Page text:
American healthcare workers believe they have a significant knowledge gap when it comes to medical marijuana, according to new research.
The researchers, based at the University of Alabama, Birmingham, wanted to investigate whether the cannabis knowledge of US healthcare providers was keeping pace with the fast spread of medical marijuana programs across the country. To find out, the researchers set up an online survey for neurologists, nurses and pharmacists to give their opinion and understanding of marijuana and its therapeutic uses, which garnered 451 survey responses divided equally among the three professions.
The resulting article, published in Epilepsy and Behavior Journal, reveals that while more than 80 percent of healthcare providers favor medical cannabis legalization and 43 percent support full legalization, around half felt unfamiliar with cannabinoid pharmacology and its clinical applications.
“We know there is a knowledge gap among clinicians. Previous studies had suggested that as many as 94% of epilepsy providers report their patients have sought cannabis treatment for epilepsy, and 64% say their patients use some form of cannabis,” said Magdalena Szaflarski, associate professor in the Department of Sociology at the University of Alabama, and the study’s lead author. “However, more than a quarter of those providers didn’t feel knowledgeable to make a recommendation to their patients, and only 2% had knowledge or information on proper dosing,” she added.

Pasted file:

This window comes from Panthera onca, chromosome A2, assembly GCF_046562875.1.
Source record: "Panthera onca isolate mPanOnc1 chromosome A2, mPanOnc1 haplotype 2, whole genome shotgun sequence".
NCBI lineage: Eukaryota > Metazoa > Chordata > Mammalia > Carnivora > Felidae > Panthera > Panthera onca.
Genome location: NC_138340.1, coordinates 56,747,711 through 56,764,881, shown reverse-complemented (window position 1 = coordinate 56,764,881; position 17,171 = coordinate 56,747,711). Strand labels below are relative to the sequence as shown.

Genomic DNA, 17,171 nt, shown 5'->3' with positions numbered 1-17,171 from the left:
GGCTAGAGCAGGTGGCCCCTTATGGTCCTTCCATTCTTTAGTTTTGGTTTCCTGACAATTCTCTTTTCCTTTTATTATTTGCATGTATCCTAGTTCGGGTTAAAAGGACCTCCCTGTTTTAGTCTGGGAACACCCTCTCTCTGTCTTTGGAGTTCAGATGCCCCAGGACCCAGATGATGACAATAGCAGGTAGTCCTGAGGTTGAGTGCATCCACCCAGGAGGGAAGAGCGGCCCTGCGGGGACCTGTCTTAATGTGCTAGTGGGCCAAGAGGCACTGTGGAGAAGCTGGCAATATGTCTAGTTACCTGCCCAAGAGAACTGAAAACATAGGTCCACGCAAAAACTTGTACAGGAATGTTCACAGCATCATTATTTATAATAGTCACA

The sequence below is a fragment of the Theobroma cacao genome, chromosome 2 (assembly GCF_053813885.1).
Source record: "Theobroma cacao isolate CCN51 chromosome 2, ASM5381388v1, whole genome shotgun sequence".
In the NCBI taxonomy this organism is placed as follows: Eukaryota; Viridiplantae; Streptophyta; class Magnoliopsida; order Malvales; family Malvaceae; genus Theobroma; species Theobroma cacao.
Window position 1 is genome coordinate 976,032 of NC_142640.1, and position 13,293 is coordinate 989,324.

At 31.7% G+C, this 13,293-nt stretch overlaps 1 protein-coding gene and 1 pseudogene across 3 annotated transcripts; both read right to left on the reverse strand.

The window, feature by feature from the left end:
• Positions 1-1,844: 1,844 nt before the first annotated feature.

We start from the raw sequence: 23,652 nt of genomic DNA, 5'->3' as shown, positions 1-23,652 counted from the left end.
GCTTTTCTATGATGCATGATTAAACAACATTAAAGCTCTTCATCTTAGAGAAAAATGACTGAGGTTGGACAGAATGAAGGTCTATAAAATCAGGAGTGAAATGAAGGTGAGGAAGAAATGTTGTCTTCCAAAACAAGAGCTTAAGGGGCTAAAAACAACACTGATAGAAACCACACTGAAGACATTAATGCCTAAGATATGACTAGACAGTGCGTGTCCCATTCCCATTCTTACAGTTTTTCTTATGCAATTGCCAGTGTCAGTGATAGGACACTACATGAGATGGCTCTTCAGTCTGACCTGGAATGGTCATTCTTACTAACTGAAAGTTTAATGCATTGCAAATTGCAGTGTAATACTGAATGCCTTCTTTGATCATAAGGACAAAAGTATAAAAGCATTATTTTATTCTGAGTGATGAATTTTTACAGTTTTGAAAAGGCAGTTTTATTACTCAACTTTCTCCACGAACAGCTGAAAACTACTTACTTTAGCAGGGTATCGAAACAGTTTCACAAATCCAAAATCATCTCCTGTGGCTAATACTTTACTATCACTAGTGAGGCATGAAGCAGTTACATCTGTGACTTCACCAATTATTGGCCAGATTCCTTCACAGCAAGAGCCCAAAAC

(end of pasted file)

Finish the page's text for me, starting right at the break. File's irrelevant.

Of the three professions represented in the survey, pharmacists scored highest on the knowledge test while neurologists were the most cautious about the potential benefits of using medical cannabis. Still, the 77 percent of neurologists now in favor of medical marijuana is a big leap from 2014 when only 48 percent reportedly supported using medical cannabis, and only for severe cases of epilepsy.
The study’s authors conclude their survey shows there’s a desperate need to educate healthcare providers on various aspects of medical cannabis, including its pharmacology, application methods and safe dosages given the knowledge gaps and expected increase in demand for the treatment.